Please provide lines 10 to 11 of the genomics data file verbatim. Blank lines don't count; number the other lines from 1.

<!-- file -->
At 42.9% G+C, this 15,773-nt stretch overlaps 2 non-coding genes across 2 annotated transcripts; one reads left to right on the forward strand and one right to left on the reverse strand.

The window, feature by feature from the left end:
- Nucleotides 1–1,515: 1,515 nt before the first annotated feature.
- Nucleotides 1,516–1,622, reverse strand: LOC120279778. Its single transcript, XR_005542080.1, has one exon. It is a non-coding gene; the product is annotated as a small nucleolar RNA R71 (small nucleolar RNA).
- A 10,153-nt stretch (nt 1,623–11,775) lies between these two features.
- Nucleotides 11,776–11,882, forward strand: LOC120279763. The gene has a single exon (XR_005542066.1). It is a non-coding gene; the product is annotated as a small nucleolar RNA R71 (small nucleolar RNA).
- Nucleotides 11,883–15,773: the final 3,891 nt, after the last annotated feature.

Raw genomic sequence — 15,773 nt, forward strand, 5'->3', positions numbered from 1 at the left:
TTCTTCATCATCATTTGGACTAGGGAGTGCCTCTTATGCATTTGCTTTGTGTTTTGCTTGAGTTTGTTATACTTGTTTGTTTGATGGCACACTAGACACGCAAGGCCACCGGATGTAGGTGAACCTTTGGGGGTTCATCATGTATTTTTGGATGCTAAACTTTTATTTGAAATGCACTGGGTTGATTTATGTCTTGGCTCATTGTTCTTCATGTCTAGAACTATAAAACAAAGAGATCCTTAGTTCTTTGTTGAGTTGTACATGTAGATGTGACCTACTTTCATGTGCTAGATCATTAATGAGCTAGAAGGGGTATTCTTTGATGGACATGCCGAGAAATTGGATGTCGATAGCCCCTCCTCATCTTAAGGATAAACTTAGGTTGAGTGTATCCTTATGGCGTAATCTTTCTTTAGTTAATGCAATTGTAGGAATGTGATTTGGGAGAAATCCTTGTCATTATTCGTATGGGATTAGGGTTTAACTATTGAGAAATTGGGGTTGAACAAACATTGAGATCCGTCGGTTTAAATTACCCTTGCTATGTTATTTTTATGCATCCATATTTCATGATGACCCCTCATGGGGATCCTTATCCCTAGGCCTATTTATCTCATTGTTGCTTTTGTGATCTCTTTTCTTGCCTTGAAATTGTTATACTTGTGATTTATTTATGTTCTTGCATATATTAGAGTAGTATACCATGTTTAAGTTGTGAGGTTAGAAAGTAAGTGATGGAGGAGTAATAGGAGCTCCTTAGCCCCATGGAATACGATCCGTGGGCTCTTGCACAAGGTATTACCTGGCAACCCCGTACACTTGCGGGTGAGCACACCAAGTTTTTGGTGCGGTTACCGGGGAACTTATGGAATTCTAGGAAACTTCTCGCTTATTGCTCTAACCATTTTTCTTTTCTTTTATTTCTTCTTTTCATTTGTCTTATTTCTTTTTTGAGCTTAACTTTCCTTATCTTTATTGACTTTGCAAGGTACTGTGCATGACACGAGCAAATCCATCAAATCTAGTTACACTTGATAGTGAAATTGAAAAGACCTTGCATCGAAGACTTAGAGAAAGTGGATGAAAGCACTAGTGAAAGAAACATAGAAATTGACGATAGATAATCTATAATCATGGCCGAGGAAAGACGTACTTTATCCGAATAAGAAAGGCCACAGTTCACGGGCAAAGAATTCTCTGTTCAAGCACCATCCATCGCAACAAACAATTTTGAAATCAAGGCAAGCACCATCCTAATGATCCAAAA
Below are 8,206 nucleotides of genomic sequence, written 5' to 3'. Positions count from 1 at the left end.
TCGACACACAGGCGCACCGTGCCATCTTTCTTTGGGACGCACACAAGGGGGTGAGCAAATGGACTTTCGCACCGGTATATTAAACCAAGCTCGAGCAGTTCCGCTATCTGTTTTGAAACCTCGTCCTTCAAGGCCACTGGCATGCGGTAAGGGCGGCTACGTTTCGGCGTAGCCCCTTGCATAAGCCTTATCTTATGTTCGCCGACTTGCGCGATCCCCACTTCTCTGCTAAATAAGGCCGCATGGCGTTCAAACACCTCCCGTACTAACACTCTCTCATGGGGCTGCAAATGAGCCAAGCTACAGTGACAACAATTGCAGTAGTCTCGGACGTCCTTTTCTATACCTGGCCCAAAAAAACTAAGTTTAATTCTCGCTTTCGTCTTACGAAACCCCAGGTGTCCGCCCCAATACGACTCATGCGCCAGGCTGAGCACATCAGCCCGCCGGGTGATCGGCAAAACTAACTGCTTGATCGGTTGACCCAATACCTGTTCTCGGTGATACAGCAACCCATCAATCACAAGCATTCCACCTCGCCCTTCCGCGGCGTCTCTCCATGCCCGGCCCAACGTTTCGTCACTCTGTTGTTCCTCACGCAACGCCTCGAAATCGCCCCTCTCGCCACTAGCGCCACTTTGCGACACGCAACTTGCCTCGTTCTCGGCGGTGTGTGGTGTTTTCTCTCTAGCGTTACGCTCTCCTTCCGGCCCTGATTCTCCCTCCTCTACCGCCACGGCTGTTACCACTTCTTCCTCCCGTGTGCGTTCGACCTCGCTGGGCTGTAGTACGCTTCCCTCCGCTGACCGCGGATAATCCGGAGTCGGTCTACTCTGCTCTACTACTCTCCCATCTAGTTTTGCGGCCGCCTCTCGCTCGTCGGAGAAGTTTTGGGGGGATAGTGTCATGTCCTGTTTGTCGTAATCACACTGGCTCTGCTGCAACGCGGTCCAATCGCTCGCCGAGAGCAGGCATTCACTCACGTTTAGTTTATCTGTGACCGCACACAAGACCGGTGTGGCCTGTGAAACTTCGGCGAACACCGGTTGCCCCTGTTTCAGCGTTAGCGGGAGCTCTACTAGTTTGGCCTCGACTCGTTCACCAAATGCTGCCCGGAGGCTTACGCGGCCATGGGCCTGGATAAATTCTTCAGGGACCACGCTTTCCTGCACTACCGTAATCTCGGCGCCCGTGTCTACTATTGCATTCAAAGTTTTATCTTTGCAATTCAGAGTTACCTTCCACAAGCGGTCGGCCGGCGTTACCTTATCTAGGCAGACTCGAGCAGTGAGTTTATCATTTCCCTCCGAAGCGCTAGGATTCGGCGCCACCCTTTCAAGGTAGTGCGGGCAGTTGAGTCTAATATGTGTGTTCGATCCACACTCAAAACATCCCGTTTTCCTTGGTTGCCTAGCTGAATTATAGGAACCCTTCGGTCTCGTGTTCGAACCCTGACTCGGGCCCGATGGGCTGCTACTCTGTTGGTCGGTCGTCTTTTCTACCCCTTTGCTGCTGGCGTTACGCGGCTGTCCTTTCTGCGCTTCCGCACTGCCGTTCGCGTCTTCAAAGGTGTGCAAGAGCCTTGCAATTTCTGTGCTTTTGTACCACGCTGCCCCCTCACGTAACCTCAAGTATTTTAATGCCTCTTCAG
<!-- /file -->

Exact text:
Below are 8,206 nucleotides of genomic sequence, written 5' to 3'. Positions count from 1 at the left end.
TCGACACACAGGCGCACCGTGCCATCTTTCTTTGGGACGCACACAAGGGGGTGAGCAAATGGACTTTCGCACCGGTATATTAAACCAAGCTCGAGCAGTTCCGCTATCTGTTTTGAAACCTCGTCCTTCAAGGCCACTGGCATGCGGTAAGGGCGGCTACGTTTCGGCGTAGCCCCTTGCATAAGCCTTATCTTATGTTCGCCGACTTGCGCGATCCCCACTTCTCTGCTAAATAAGGCCGCATGGCGTTCAAACACCTCCCGTACTAACACTCTCTCATGGGGCTGCAAATGAGCCAAGCTACAGTGACAACAATTGCAGTAGTCTCGGACGTCCTTTTCTATACCTGGCCCAAAAAAACTAAGTTTAATTCTCGCTTTCGTCTTACGAAACCCCAGGTGTCCGCCCCAATACGACTCATGCGCCAGGCTGAGCACATCAGCCCGCCGGGTGATCGGCAAAACTAACTGCTTGATCGGTTGACCCAATACCTGTTCTCGGTGATACAGCAACCCATCAATCACAAGCATTCCACCTCGCCCTTCCGCGGCGTCTCTCCATGCCCGGCCCAACGTTTCGTCACTCTGTTGTTCCTCACGCAACGCCTCGAAATCGCCCCTCTCGCCACTAGCGCCACTTTGCGACACGCAACTTGCCTCGTTCTCGGCGGTGTGTGGTGTTTTCTCTCTAGCGTTACGCTCTCCTTCCGGCCCTGATTCTCCCTCCTCTACCGCCACGGCTGTTACCACTTCTTCCTCCCGTGTGCGTTCGACCTCGCTGGGCTGTAGTACGCTTCCCTCCGCTGACCGCGGATAATCCGGAGTCGGTCTACTCTGCTCTACTACTCTCCCATCTAGTTTTGCGGCCGCCTCTCGCTCGTCGGAGAAGTTTTGGGGGGATAGTGTCATGTCCTGTTTGTCGTAATCACACTGGCTCTGCTGCAACGCGGTCCAATCGCTCGCCGAGAGCAGGCATTCACTCACGTTTAGTTTATCTGTGACCGCACACAAGACCGGTGTGGCCTGTGAAACTTCGGCGAACACCGGTTGCCCCTGTTTCAGCGTTAGCGGGAGCTCTACTAGTTTGGCCTCGACTCGTTCACCAAATGCTGCCCGGAGGCTTACGCGGCCATGGGCCTGGATAAATTCTTCAGGGACCACGCTTTCCTGCACTACCGTAATCTCGGCGCCCGTGTCTACTATTGCATTCAAAGTTTTATCTTTGCAATTCAGAGTTACCTTCCACAAGCGGTCGGCCGGCGTTACCTTATCTAGGCAGACTCGAGCAGTGAGTTTATCATTTCCCTCCGAAGCGCTAGGATTCGGCGCCACCCTTTCAAGGTAGTGCGGGCAGTTGAGTCTAATATGTGTGTTCGATCCACACTCAAAACATCCCGTTTTCCTTGGTTGCCTAGCTGAATTATAGGAACCCTTCGGTCTCGTGTTCGAACCCTGACTCGGGCCCGATGGGCTGCTACTCTGTTGGTCGGTCGTCTTTTCTACCCCTTTGCTGCTGGCGTTACGCGGCTGTCCTTTCTGCGCTTCCGCACTGCCGTTCGCGTCTTCAAAGGTGTGCAAGAGCCTTGCAATTTCTGTGCTTTTGTACCACGCTGCCCCCTCACGTAACCTCAAGTATTTTAATGCCTCTTCAG